In the 1950s, researchers William Edmund Hick and Ray Hyman studied reaction time (RT) using what has become known as a “choice reaction time” task. In one type of this task, the participant is seated, with one hand laying palm-down on a “response panel,” and each of the four fingers of the hand resting on a separate button mounted in the panel. In front of the participant, four lights are presented in a row (i.e., horizontally) at head height. Each light is considered a stimulus, to which the participant must respond as fast as possible with a movement. Specifically, when a light is lit, the participant must press the button, from the four available, that corresponds to the lit light. Thus, if the leftmost light is lit, she must press the leftmost button with her index finger (if she is right-handed), whereas if the rightmost light is lit, she must press the rightmost button with her little finger, and so on. Usually, participants are unable to predict exactly which light will be lit or when it will be lit and thus are unable to initiate a response in advance of a light being lit. RT is measured as the time taken from a light being lit to the beginning of the participant’s finger movement on the button.
In the choice RT task presented previously, there were four “stimulus–response” (S–R) choices or alternatives; that is, the participant could be presented with one of four stimuli, and each of these stimuli required a unique response. For example, when the second-to-left light was lit, a press of the second-to-left button was required by the middle finger. Hick and Hyman studied the relationship between RT and the number of S–R alternatives by presenting various numbers of lights associated with an equal number of buttons to be pressed. One study condition presented to the participant might feature two S–R alternatives, involving two lights and two buttons, whereas the next study condition presented might involve four S–R alternatives, as in the previous example. The researchers found that RT slowed as the number of S–R alternatives increased. In other words, when it was less clear how they would be required to respond, participants were slower to react.
However, Hick and Hyman’s findings extended beyond identifying that RT slowed under these circumstances. What these researchers discovered was that RT slowed by a constant amount, which was approximately 150 milliseconds on average for the type of choice RT task described here, every time the number of S–R alternatives was doubled. Of course, RT was also quickened by this amount every time the number of S–R alternatives was halved. Thus, when a “one light and one button condition” was changed to a “two lights and two buttons” condition, RT slowed by 150 milliseconds on average, and when an “eight lights and eight buttons” condition was changed to a “two lights and two buttons” condition, RT quickened by 300 milliseconds on average.
Researchers have found that Hick and Hyman’s findings apply to different populations and different types of movement task, which has led to the finding being considered a law of motor control. One explanation for Hick’s law, in simple terms, is that, when there are more S–R alternatives, the participant must process (i.e., think about) more information to be able to identify and produce the appropriate response. As humans can only process a limited amount of information in a given time, RT is slower when there is more information to be processed.
As with Fitts’s law, the choice RT task described here might seem at first glance to be of limited relevance to movements made in sport and exercise. However, Hick’s law helps explain performance in real sports, especially sports in which responding faster conveys a performance advantage. Consider a defensive team in football that knows the opponent’s offense has two key running plays and two key passing plays and then observes the opponent’s only ball carrier get injured so that running plays are no longer an option. At the line of scrimmage, the defense knows there are now only two possible play options, not four. In terms of Hick’s law, the number of S–R alternatives has been halved, affording the defense a quicker RT (by 150 milliseconds) at the snap. Hick’s law is also reflected in findings from studies of skilled athletes’ preparation for upcoming competitions. For example, David Eccles and his colleagues presented evidence that skilled athletes gather information affording the identification of (and thus a reduction in uncertainty about) the types of stimuli that will be presented during a competition. An example of this process is when athletes and coaches in soccer or football watch game film of an upcoming opponent to identify patterns of play unique to that opponent or when kayakers and orienteers explore the river and forest, respectively, in which they will compete (under time pressure) to identify in advance the demands unique to these environments. According to Hick’s law, these information gathering activities, which reduce uncertainty about the types of stimuli that will be presented during a competition, lead to quicker RTs during that competition.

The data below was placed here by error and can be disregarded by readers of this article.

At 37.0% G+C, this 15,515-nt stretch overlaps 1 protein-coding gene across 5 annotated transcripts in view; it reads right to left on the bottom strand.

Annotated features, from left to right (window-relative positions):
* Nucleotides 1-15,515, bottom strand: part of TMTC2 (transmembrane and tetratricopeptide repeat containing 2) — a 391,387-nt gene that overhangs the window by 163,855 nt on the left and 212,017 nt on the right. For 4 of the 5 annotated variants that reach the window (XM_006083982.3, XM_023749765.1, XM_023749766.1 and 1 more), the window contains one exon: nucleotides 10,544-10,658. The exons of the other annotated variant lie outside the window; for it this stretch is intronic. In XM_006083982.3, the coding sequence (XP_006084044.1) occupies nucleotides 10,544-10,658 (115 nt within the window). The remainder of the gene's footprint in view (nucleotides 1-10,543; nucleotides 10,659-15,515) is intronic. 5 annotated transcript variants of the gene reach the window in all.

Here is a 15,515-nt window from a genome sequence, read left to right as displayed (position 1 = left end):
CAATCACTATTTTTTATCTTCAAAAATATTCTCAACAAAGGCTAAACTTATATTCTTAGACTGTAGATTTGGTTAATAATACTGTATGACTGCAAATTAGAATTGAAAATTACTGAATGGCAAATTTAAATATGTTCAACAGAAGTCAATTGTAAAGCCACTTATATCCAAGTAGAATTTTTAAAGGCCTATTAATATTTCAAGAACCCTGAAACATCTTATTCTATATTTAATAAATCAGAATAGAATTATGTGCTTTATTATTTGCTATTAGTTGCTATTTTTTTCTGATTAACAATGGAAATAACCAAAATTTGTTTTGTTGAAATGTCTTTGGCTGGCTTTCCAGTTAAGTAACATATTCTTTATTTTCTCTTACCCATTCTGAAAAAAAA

In conclusion, there are three well-established laws of movement learning and control: the law of practice, Fitts’s law, and Hick’s law. The law of practice describes the relationship between practice and learning; Fitts’s law describes the relationship between movement speed and accuracy; and Hick’s law describes the relationship between the time taken to prepare a movement response and the number of possible movement response alternatives. The relationships described by these laws apply to many different populations and types of movement in sport and exercise. The laws afford the identification of practice-related conditions that promote movement learning and predictions about how individuals will perform in situations requiring movement. As such, the laws are fundamental within the discipline of sport and exercise psychology (SEP).